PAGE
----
Remembering that rooftop makes me sad sometimes, mad sometimes.  It sometimes makes me have to gulp back tears.  It sometimes makes me call my granddaughter over to my lap and hug her tightly and kiss her little face all over and pray for her, rebuking even the thought that any such evil thing could ever happen to her or my other grandchildren.  Sometimes the thought of it does nothing, or nothing that I can tell.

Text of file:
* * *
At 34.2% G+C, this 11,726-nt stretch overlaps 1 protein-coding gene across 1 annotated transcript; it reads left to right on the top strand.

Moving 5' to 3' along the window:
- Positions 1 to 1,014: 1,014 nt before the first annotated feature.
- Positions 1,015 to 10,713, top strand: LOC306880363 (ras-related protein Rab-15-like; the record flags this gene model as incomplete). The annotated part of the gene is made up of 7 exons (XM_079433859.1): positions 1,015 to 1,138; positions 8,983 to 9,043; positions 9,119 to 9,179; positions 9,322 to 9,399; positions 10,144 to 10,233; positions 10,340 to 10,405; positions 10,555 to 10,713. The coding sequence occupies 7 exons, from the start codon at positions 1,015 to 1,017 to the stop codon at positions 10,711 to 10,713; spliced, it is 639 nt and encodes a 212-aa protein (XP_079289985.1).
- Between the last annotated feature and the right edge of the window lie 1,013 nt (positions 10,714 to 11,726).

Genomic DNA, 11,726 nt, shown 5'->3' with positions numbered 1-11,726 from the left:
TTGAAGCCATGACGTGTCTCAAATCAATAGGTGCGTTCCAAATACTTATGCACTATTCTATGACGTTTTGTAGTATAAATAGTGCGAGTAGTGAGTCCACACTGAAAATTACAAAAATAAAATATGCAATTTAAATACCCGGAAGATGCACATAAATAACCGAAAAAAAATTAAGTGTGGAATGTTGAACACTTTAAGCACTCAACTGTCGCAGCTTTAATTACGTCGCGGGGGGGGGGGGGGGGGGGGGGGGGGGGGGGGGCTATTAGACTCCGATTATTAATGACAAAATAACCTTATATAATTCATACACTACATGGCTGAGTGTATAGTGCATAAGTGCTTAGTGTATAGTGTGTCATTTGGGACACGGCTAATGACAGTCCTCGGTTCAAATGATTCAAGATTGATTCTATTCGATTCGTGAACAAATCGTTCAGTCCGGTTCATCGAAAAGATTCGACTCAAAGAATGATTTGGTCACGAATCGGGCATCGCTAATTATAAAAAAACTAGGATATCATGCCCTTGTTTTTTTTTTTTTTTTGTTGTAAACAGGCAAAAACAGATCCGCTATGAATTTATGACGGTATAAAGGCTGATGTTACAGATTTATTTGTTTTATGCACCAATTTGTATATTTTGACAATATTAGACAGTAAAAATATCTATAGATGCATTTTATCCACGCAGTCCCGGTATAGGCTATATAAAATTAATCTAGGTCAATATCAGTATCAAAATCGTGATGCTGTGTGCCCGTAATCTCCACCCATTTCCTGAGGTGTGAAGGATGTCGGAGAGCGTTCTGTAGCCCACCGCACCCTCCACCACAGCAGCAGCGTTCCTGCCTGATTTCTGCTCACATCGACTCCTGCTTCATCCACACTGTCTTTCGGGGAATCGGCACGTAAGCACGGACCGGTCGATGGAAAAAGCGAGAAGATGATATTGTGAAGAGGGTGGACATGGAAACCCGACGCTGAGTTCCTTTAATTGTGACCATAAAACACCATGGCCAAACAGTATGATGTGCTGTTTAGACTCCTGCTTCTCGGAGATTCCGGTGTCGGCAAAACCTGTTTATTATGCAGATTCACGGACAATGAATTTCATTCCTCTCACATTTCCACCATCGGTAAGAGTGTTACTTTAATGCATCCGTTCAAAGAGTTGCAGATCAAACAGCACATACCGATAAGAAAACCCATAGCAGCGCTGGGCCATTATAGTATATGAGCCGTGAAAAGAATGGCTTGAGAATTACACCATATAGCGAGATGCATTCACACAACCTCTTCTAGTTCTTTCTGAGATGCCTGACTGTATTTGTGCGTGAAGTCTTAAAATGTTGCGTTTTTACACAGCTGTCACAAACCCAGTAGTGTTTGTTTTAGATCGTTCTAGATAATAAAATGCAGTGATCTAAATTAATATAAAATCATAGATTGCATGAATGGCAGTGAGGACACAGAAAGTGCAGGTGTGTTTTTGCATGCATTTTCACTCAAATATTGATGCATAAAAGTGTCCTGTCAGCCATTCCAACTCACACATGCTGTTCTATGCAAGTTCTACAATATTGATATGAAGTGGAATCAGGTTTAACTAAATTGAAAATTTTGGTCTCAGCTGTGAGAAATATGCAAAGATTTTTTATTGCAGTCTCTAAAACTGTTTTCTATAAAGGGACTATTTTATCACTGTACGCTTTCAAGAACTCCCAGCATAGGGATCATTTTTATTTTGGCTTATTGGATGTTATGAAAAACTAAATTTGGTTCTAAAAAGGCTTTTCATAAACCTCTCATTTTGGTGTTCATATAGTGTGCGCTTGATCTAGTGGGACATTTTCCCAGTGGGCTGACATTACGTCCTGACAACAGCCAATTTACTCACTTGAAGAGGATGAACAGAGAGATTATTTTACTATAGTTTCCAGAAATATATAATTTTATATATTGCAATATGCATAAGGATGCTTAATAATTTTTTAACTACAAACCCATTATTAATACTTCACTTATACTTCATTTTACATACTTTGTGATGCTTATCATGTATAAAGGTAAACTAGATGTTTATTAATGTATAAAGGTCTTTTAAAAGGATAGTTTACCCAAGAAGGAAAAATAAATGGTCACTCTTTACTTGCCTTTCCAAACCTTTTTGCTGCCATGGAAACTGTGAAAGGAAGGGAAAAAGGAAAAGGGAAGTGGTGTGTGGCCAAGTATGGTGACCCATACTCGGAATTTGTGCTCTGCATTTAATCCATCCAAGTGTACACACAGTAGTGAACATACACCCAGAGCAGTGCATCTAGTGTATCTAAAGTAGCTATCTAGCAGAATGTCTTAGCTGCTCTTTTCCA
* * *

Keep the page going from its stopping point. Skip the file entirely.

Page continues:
In a yard, back of an apartment house on the corner of Eutaw Place and North Avenue.  The entrance to the narrow space was on North Avenue.  I remember going into that backyard through that gate and once inside there were no spaces between the tall wood slates of the fence to allow anyone who might be walking by to see in.  There were lots of windows and doors looking down into that yard.  Wooden back stairs and small porches were at each landing of the five story buildings.  At least three of the row-house style apartment buildings had visibility into that yard. Any number of people could have seen what was going on there. Any number of people could have seen me going into that gate with those three older boys, but no one stopped us.  While I didn’t see any one looking out of any of those windows down on the scene of what was going on in that filthy space, I had the feeling then and I still believe that someone must have seen it.  Someone must have been watching it.  I was watching the windows.